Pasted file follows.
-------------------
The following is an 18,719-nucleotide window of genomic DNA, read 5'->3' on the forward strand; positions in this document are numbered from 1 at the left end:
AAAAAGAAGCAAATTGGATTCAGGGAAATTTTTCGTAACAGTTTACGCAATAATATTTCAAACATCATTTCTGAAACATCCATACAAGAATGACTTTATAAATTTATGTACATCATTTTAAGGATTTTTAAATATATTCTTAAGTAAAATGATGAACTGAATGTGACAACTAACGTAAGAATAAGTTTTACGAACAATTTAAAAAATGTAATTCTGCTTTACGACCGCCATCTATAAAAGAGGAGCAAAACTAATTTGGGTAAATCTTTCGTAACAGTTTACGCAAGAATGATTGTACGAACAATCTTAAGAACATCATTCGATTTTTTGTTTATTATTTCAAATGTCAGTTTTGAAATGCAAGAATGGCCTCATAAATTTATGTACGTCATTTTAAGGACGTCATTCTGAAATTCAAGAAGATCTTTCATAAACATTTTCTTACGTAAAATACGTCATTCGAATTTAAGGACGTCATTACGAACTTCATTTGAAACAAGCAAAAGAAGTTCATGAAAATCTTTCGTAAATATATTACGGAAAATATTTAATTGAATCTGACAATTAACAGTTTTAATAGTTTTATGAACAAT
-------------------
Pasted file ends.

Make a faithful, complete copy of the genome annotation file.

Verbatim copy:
The following is an 18,719-nucleotide window of genomic DNA, read 5'->3' on the forward strand; positions in this document are numbered from 1 at the left end:
AAAAAGAAGCAAATTGGATTCAGGGAAATTTTTCGTAACAGTTTACGCAATAATATTTCAAACATCATTTCTGAAACATCCATACAAGAATGACTTTATAAATTTATGTACATCATTTTAAGGATTTTTAAATATATTCTTAAGTAAAATGATGAACTGAATGTGACAACTAACGTAAGAATAAGTTTTACGAACAATTTAAAAAATGTAATTCTGCTTTACGACCGCCATCTATAAAAGAGGAGCAAAACTAATTTGGGTAAATCTTTCGTAACAGTTTACGCAAGAATGATTGTACGAACAATCTTAAGAACATCATTCGATTTTTTGTTTATTATTTCAAATGTCAGTTTTGAAATGCAAGAATGGCCTCATAAATTTATGTACGTCATTTTAAGGACGTCATTCTGAAATTCAAGAAGATCTTTCATAAACATTTTCTTACGTAAAATACGTCATTCGAATTTAAGGACGTCATTACGAACTTCATTTGAAACAAGCAAAAGAAGTTCATGAAAATCTTTCGTAAATATATTACGGAAAATATTTAATTGAATCTGACAATTAACAGTTTTAATAGTTTTATGAACAAT